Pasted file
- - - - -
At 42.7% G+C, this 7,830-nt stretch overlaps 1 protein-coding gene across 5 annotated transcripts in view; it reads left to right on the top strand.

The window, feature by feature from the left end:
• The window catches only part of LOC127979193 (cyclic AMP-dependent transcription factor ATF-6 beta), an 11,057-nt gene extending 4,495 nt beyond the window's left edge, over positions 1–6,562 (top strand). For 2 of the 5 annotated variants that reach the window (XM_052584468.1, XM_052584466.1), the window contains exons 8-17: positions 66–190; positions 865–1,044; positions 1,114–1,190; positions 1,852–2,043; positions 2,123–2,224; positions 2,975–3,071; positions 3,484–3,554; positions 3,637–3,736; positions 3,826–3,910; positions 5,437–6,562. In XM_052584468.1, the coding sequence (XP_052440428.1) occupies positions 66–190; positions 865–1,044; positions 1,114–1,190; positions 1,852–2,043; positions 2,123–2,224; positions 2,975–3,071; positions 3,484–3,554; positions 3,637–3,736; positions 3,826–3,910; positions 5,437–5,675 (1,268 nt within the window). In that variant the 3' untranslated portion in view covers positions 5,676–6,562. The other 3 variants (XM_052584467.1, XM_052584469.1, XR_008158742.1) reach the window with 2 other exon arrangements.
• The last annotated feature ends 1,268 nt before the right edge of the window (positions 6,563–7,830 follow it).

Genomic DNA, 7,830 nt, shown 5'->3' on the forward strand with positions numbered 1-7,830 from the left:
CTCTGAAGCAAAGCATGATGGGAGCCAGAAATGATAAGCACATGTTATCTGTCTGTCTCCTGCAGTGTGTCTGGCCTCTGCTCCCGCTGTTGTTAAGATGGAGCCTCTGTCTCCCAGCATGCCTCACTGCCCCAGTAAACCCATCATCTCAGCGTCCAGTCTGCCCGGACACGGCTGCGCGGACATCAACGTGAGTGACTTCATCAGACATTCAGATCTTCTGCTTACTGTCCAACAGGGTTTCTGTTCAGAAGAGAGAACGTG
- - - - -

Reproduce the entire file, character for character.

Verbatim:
At 42.7% G+C, this 7,830-nt stretch overlaps 1 protein-coding gene across 5 annotated transcripts in view; it reads left to right on the top strand.

The window, feature by feature from the left end:
• The window catches only part of LOC127979193 (cyclic AMP-dependent transcription factor ATF-6 beta), an 11,057-nt gene extending 4,495 nt beyond the window's left edge, over positions 1–6,562 (top strand). For 2 of the 5 annotated variants that reach the window (XM_052584468.1, XM_052584466.1), the window contains exons 8-17: positions 66–190; positions 865–1,044; positions 1,114–1,190; positions 1,852–2,043; positions 2,123–2,224; positions 2,975–3,071; positions 3,484–3,554; positions 3,637–3,736; positions 3,826–3,910; positions 5,437–6,562. In XM_052584468.1, the coding sequence (XP_052440428.1) occupies positions 66–190; positions 865–1,044; positions 1,114–1,190; positions 1,852–2,043; positions 2,123–2,224; positions 2,975–3,071; positions 3,484–3,554; positions 3,637–3,736; positions 3,826–3,910; positions 5,437–5,675 (1,268 nt within the window). In that variant the 3' untranslated portion in view covers positions 5,676–6,562. The other 3 variants (XM_052584467.1, XM_052584469.1, XR_008158742.1) reach the window with 2 other exon arrangements.
• The last annotated feature ends 1,268 nt before the right edge of the window (positions 6,563–7,830 follow it).

Genomic DNA, 7,830 nt, shown 5'->3' on the forward strand with positions numbered 1-7,830 from the left:
CTCTGAAGCAAAGCATGATGGGAGCCAGAAATGATAAGCACATGTTATCTGTCTGTCTCCTGCAGTGTGTCTGGCCTCTGCTCCCGCTGTTGTTAAGATGGAGCCTCTGTCTCCCAGCATGCCTCACTGCCCCAGTAAACCCATCATCTCAGCGTCCAGTCTGCCCGGACACGGCTGCGCGGACATCAACGTGAGTGACTTCATCAGACATTCAGATCTTCTGCTTACTGTCCAACAGGGTTTCTGTTCAGAAGAGAGAACGTG